Anyone that refuses to sign a waiver is NOT permitted to participate, work, or enter ANY RESTRICTED AREA at any NCCC event requiring waivers.
Parade participation and/or the chauffeuring of local dignitaries.
These activities are “Club sponsored events” and participants, including those who are riding as passengers within the cars, MUST sign a waiver in-order for coverage to apply.
Club members have a published social event in which members meet to eat & socialize at a public location.
As this is a social event for members, waivers are no longer required.
For more information on waivers and NCCC insurance visit the NCCC Insurance page at http://www.corvettesnccc.org/Insurance.html.
At the autocross, you'll see a course set up on a large parking lot. Soft, rubber traffic cones will be used to form the course, which consists of turns, slaloms, and straights.
Prepare your car before you arrive. Remove all loose items from your car — floor mats, driver's carpet, coffee cups, etc. Check tire pressures. You may arrive early and set your parking spot up with chair and anything else you feel you may need. After parking, go to the registration area. Make sure your car number is correct and be available by your car for officials to "tech" your vehicle.
A course map is usually displayed on the side of the clubs' trailer. After the course has been deemed ready by club officials, participants may be allowed to walk the course. The first problem that confronts every autocrosser is staying on course, so the first step is to learn where it goes. A drivers meeting is held at the start and it outlines the rules and regulations for a fun and a safe event. Prior to the competition, participants will line up for a "parade lap" around the course in their cars. After you will return to the "pits" and wait for your group (catagory your car competes in) to be called to the staging area. When it's your turn, watch the starter and he will line you up and give you the signal to GO...!
Starting off, concentrate only on determining the best line. In an autocross, we are concerned with three things: time, distance, and speed. To drive the course in the least possible amount of time, the line must offer the shortest distance and permit the greatest speed. As the formula illustrates, time can be decreased by either shortening the distance or increasing the speed — or better yet, both. Many times it becomes impossible to drive at the highest speed over the shortest distance. When this occurs, the best path is a compromise somewhere between the two extremes. It's usually over in about 40 to 50 seconds. Get your times and try to better them on the next run....!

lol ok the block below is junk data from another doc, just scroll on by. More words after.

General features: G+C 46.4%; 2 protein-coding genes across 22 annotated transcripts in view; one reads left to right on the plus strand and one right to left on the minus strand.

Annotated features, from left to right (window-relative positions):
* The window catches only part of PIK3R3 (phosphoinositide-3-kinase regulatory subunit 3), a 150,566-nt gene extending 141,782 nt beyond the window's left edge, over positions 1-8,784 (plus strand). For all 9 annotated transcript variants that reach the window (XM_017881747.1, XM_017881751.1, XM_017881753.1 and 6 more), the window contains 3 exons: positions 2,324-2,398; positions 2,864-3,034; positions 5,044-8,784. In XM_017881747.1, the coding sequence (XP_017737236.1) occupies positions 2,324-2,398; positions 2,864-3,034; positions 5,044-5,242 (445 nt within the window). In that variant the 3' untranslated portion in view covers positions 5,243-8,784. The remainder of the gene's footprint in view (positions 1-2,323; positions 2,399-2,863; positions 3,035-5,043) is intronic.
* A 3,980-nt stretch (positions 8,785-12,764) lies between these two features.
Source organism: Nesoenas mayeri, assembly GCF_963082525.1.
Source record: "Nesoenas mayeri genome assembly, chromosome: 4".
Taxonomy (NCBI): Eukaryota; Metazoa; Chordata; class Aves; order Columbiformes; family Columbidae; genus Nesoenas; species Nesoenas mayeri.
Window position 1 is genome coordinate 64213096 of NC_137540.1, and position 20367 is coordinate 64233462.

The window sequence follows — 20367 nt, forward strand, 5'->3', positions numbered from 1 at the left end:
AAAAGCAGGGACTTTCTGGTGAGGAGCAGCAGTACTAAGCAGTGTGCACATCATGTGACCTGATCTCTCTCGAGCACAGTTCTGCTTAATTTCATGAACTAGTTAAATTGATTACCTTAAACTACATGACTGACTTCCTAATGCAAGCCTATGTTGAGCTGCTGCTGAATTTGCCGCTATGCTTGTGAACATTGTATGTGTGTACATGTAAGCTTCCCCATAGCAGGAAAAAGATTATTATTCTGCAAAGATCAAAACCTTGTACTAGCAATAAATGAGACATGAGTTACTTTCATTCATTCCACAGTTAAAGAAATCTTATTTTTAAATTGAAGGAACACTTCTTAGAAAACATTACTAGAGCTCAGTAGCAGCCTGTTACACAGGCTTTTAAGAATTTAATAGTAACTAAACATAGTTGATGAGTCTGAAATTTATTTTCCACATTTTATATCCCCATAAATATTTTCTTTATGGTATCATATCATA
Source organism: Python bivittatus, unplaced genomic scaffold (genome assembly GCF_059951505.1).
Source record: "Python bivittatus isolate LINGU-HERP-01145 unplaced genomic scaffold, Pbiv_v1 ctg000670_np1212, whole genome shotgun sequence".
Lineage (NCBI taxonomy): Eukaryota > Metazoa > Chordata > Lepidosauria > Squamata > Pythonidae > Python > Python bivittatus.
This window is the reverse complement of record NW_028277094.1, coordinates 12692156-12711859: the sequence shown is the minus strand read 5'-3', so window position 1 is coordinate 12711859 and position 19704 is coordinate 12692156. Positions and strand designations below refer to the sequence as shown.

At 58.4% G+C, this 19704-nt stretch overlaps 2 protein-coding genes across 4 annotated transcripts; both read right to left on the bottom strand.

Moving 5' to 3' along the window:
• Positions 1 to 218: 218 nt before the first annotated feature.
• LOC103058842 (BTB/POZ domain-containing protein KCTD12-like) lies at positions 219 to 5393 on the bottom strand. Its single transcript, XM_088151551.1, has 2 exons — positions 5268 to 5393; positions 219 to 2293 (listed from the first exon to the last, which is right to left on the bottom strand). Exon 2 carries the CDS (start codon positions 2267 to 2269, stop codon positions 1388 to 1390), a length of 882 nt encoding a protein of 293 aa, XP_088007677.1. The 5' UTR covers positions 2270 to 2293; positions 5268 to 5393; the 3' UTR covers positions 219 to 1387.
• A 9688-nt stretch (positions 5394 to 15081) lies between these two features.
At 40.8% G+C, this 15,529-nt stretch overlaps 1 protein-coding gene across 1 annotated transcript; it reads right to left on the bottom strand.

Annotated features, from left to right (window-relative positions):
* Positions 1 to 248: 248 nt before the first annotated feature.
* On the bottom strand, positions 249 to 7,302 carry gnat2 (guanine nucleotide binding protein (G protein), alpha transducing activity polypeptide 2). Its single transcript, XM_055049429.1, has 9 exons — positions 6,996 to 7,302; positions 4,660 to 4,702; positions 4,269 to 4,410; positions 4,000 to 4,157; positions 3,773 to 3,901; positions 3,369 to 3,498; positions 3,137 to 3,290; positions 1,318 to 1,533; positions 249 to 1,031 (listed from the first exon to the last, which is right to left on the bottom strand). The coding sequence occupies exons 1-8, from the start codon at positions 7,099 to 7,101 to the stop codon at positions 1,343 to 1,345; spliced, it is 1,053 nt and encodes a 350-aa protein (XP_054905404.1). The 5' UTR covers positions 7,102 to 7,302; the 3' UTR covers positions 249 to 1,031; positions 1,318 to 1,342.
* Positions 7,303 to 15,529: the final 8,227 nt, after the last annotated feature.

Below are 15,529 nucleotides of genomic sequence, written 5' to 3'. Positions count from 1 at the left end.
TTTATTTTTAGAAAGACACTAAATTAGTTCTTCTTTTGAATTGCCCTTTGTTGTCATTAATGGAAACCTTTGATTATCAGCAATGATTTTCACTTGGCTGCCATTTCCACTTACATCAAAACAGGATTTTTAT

A funkhana (fun-khan-a) is basically a similar type event as an autocross but much slower, safe for any type car – not abusive to the car like some autocrosses can be.
These events usually involve a test of very low-speed driving skills such as backing, maneuvering through cones, turning a 360 degree circle around a cone, parallel parking and whatever else the devious chairperson comes up with (such as blind folding one of the occupants and having them take directions from the other).
They often (like always), include some gimmick activities such as ring toss, putt-putt golf, hula-hoop, hop-scotch, bean-bag toss, scrabble, puzzles and anything else that requires driver and/or navigator teamwork. These events are usually timed.
Funkhanas can be even be held car-less (no car at all) while others might have you start in a car and end up without the car. Some have you switch rolls as driver and navigator. Most do involve driving your car to check points or "stations" where the driver and/or navigator will have to perform the designated activity. Successful completion of an activity either adds points or reduces the overall runtime of the participants.
A rallye has been described as an extremely large board game: public streets are the board, and your car is your playing piece. In each car, the driver and navigator carefully follow instructions that direct them along a given course. There is a friendly competition at the finish to see which teams followed the course most accurately.
Rallyes come in various shapes and sizes, but they are all non-racing events held on open public roads.
In a gimmick rallye, you solve puzzles and try to avoid being tricked. The only time constraint is a deadline to be at the finish location.
In a timed rallye, you try to stay on time, arriving at checkpoint locations neither early nor late.